SOUTH FULTON, Ga. — In honor of Breonna Taylor, the City of South Fulton is taking a stance against no-knock warrants. The city adopted a resolution that prohibits the action, "except in situations where there are clear and present threats to officers’ safety," a statement from the city said.
The council passed the resolution this week, that bears the name Breonna Taylor No-Knock Warrant. It honors the 26-year-old, who as killed in Kentucky when police came firing into her apartment on March 13. The action was done under the authority of a no-knock warrant.
"It’s been four months since Breonna Taylor was senselessly murdered in her home,” Councilman Mark Baker said, who sponsored the resolution.
Authorities said Taylor was shot multiple times during the execution of the warrant after her boyfriend Kenneth Walker fired on officers after thinking it was break-in.
"The City of South Fulton’s police force never has executed a no-knock search warrant, but it now has clear guidance on the limited circumstances in which it can, thanks to a resolution adopted by city officials," the news release says.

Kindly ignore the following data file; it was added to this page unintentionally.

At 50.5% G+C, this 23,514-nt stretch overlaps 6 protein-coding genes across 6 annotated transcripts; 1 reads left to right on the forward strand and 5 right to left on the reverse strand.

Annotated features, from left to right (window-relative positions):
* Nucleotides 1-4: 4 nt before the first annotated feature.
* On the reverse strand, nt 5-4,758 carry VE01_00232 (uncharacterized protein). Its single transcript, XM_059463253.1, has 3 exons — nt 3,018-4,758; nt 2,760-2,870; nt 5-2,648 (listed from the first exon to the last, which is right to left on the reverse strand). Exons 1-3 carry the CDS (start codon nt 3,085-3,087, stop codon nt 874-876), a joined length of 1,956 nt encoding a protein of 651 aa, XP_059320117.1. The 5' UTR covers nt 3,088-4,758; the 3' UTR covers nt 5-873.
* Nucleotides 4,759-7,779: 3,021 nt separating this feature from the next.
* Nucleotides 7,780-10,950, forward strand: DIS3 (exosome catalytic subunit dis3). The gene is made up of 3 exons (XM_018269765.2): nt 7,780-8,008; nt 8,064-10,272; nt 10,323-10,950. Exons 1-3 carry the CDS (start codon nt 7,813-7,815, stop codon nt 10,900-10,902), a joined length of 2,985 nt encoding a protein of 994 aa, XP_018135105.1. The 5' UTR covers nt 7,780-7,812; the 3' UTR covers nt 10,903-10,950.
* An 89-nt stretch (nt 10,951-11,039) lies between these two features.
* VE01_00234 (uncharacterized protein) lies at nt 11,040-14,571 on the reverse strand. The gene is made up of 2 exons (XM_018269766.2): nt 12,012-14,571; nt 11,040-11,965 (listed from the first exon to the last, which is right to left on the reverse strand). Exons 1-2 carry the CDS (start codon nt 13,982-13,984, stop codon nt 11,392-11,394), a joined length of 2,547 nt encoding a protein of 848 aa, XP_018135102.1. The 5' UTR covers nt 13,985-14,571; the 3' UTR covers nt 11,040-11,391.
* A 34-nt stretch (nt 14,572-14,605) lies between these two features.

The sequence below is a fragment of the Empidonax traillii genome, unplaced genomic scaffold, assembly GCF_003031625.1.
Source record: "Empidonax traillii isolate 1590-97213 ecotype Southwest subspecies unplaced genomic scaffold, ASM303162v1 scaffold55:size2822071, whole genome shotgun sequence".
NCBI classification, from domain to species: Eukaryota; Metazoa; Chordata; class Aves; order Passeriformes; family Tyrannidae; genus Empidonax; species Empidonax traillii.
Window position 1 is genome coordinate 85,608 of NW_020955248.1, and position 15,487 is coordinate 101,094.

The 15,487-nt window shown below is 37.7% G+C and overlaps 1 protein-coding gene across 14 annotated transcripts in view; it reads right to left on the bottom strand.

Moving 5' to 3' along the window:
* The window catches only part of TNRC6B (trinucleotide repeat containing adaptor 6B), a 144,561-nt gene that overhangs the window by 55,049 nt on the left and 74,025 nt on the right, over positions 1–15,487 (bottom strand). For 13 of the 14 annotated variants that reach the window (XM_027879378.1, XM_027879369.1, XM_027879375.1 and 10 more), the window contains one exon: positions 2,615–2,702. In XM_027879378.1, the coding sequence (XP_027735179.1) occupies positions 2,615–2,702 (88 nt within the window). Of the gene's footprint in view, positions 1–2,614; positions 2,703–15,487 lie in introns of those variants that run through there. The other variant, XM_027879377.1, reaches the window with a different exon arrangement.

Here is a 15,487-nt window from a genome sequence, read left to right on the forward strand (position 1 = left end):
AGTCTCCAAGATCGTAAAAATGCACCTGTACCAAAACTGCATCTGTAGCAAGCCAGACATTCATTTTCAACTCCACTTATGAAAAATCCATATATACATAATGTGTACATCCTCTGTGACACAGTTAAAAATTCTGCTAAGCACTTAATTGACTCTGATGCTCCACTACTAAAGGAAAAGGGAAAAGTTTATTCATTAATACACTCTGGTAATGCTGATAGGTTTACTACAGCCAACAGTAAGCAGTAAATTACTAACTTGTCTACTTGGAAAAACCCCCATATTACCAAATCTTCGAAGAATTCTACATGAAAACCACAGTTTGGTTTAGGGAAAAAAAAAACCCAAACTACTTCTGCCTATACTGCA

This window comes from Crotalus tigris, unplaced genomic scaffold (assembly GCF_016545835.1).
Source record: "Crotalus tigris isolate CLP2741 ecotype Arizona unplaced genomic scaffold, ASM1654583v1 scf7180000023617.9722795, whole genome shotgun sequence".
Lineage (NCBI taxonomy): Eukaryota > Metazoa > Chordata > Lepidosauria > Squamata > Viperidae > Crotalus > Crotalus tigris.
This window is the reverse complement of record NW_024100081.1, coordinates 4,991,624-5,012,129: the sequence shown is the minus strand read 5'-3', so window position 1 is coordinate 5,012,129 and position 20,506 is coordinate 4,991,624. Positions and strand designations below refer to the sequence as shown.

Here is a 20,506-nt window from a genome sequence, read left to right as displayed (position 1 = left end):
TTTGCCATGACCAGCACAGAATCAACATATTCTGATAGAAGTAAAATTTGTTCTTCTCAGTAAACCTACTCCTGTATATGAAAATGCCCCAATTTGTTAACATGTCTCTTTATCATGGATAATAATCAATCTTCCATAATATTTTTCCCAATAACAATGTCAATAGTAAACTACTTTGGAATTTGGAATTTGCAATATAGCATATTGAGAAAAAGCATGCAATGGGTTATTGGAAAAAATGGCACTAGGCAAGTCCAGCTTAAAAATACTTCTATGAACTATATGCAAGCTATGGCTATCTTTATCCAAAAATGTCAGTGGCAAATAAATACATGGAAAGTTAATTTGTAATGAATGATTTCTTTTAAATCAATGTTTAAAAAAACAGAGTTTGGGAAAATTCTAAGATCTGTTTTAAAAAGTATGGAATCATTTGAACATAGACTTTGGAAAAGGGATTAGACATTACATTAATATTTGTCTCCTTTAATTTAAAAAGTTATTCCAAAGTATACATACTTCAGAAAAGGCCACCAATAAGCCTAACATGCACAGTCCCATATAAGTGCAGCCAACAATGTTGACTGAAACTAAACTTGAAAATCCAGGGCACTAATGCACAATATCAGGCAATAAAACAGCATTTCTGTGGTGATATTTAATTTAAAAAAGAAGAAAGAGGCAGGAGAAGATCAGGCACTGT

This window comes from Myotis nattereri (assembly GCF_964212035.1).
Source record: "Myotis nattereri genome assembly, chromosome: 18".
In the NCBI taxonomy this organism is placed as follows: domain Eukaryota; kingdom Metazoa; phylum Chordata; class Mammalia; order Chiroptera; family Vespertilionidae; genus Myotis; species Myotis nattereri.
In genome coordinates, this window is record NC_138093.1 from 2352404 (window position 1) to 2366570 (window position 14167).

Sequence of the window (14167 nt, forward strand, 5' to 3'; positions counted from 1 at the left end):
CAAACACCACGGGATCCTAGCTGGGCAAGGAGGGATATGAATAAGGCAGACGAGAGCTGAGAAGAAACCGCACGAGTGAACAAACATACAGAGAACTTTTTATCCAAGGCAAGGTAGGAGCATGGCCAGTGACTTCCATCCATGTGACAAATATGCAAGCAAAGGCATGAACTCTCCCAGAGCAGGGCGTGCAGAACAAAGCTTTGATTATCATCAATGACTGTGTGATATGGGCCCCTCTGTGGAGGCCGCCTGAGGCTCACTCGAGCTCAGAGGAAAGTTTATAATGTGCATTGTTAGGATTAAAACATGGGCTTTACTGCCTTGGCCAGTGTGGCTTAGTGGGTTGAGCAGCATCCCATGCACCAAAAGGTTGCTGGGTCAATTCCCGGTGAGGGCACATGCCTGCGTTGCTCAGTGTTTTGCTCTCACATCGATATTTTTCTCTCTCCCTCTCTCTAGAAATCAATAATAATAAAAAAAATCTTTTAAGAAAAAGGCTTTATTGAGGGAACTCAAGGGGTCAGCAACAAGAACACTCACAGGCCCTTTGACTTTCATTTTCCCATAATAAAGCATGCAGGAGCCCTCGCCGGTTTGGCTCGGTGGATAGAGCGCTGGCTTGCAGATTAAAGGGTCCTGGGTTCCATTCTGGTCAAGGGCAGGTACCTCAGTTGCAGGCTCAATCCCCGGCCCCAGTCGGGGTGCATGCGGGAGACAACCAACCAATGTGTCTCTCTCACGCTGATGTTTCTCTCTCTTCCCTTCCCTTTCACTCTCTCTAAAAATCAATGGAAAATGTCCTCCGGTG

RELATED: Why do police use no-knock warrants?
The resolution affirms that officers can't execute or participate in a no-knock search warrant within the city, unless exigent circumstances exist. However, even then, the police chief must sign off on it before it is presented to judges for approval.
The city said when officers execute a warrant, they must knock in a way that can be heard by someone inside a residence.
"They also must verbally announce they are officers with search warrants and wait 15 seconds after those announcements to enter residences," the news release states.
11Alive reached out to a few other local agencies about their policies for no-knock warrants. Below is the list of responses that we've gathered so far.
From the Gwinnett County Police:
Policy does not specifically prohibit their use but does require approval from an assistant section commander. It is extremely rare that these types of warrants are obtained because of the increased risk to the public and law enforcement. Prior to obtaining them a magistrate judge has to sign off on the warrant after hearing probable cause on why the use of such a warrant is necessary.
From Cobb County Police:
Cobb County Police, like most other agencies, can apply for a “no-knock” provision in a warrant, but such provisions are usually only granted in certain extreme cases (i.e.—an extreme danger to the life of the officers serving the warrant, the possibility of escape of a dangerous suspect, the potential for destruction of evidence, etc). Agencies may apply for such provisions, but it is up to each county magistrate issuing the warrant to note whether there is probable cause to approve the no-knock provision or not.